The only way to make social interaction more personal is to do it with a person. So, while you will still be able to find our automated feeds via Facebook, (Go to our Facebook page and click on the “RSS/Blog” tab), that will no longer be what you see when you first arrive, and it will not be what is shared to your Facebook page from NCPR’s page. Instead, a real live human (me, as it so happens) will be taking time throughout the day to select those items that best fit what our audience uses Facebook for.

Facebook a less news-driven world, so–for example–an update on politics inside the Albany beltway might be skipped over in favor of something that makes you think “My friend Joe would love this. I think I’ll pass it along.” David’s great piece today on kite-skiing and kite-buggying comes to mind. Or Diesel the He-Cat from Upper Jay, today’s Photo of the Day. At root, sharing is our business, and what we share should no longer be left to the whim of robots. We want you to share with others what we share with you. This being the North Country, what could be more natural than going for a personal touch and building it by hand. Drop by the NCPR Facebook page and say hi. I’ll be checking in throughout the day every weekday.

Mayday!

April 8th, 2010 by Dale Hobson

We’ve been served a virtual eviction notice by our blog service provider. After May 1, they will no longer automatically transfer our postings (including the Listening Post blog, the In Box news blog, and half a dozen others) into the NCPR domain. They have offered alternative accommodations, but we are unhappy with the view, and have decided to make the move to hosting this big chunk of ncpr.org ourselves.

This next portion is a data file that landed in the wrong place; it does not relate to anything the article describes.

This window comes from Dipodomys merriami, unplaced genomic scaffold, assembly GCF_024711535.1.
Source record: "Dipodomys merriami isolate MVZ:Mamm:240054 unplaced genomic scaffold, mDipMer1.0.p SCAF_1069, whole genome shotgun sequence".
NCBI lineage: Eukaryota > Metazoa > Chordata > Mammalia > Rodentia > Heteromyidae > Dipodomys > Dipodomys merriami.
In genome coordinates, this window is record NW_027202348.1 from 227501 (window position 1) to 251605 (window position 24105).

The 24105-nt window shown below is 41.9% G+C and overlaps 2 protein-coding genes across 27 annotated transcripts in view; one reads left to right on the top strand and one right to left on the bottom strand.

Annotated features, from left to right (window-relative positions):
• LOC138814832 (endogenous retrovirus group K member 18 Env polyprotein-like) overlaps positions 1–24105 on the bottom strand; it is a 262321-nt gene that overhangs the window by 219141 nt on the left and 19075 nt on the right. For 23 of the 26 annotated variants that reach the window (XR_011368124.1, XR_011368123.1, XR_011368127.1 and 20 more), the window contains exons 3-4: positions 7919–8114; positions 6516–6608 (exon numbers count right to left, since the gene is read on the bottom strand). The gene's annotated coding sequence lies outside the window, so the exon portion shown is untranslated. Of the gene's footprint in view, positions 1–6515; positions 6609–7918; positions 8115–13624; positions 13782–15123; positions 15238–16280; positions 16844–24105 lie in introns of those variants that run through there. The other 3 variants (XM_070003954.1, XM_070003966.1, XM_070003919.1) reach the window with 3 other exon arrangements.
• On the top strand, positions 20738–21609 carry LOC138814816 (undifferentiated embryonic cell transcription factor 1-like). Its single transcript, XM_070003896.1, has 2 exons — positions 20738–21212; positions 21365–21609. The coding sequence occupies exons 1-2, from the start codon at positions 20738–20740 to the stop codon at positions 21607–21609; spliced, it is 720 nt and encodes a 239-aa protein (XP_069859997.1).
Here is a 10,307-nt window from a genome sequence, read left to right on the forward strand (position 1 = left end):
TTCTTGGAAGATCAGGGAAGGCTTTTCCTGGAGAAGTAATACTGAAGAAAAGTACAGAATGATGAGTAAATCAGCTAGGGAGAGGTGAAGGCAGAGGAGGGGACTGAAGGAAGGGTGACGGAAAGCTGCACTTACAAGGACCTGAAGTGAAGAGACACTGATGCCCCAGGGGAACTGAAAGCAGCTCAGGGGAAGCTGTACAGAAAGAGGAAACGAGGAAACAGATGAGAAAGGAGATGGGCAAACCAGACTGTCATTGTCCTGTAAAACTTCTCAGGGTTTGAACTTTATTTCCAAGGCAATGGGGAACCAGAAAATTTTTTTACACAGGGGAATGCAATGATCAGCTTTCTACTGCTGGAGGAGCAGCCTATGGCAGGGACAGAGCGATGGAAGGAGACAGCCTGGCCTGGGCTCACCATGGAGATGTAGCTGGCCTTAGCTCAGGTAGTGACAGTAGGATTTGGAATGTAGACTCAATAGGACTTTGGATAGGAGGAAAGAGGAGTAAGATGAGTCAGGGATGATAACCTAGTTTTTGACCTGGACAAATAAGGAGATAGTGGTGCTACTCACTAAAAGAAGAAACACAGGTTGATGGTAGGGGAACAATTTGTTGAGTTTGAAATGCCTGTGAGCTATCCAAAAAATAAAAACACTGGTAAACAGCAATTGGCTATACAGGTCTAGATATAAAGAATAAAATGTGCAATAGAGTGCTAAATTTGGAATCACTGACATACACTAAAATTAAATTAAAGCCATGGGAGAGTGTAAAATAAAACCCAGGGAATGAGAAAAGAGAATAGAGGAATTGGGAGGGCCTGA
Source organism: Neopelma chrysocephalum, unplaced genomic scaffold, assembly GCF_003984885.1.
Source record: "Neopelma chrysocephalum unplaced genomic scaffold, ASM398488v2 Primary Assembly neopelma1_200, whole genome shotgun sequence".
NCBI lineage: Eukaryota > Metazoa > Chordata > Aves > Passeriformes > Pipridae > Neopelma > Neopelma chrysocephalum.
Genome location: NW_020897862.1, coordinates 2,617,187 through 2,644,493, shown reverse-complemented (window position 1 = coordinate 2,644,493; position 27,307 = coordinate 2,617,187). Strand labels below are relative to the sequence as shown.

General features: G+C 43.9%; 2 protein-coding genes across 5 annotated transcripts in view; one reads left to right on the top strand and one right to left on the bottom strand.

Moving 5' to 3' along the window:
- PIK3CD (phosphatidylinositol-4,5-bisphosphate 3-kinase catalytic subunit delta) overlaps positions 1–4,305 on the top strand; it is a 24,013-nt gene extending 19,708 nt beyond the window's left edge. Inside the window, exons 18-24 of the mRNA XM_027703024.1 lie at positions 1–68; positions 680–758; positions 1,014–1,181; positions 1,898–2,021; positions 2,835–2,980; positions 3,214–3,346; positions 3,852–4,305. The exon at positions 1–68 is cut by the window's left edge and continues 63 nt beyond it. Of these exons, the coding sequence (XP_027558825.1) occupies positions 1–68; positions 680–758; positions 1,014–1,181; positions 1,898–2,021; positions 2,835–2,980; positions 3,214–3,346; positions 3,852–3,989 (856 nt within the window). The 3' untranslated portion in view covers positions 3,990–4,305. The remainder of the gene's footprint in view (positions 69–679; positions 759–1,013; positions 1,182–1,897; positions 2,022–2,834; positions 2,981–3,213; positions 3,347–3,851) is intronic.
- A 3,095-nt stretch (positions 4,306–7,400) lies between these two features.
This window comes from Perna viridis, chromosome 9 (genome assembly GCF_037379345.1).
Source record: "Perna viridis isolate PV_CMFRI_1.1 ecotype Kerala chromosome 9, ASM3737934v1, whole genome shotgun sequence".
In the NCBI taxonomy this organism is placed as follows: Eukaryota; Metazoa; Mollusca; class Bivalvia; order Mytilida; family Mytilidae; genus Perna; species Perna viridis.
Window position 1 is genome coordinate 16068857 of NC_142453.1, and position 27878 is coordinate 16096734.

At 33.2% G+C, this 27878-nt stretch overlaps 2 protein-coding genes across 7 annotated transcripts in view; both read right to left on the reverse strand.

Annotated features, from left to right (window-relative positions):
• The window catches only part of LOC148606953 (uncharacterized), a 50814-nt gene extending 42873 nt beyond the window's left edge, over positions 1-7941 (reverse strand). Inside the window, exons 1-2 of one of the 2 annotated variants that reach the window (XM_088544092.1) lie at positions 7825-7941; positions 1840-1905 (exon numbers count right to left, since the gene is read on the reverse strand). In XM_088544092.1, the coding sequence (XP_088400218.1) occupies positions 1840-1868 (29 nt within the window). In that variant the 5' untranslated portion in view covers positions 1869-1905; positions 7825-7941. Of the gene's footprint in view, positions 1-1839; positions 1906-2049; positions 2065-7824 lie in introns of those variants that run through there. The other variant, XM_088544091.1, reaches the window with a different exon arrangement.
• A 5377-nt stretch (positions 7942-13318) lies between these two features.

As Ben Franklin (aka Poor Richard) said of moving: “Two removes equals one fire.” Blogs are, in theory, portable, like a mobile home. But in practice of course, the wheels are off, two sheds and a deck have been built on, hay bales anchor the roof, and your truck can’t haul the load. This week I have been doing the equivalent of pouring the new slab, digging the well and getting utilities run in, but it will be a while before it feels like home again. There are thousands of posts and tens of thousands of comments to unpack. Please excuse the mess.
The perfect mobile home would emulate the turtle. A used NASA space suit perhaps. Tired? Just lie down in a snowbank. Home base could be any AC outlet. Getting to work? Maybe one of those cool jet-packs! But I digess…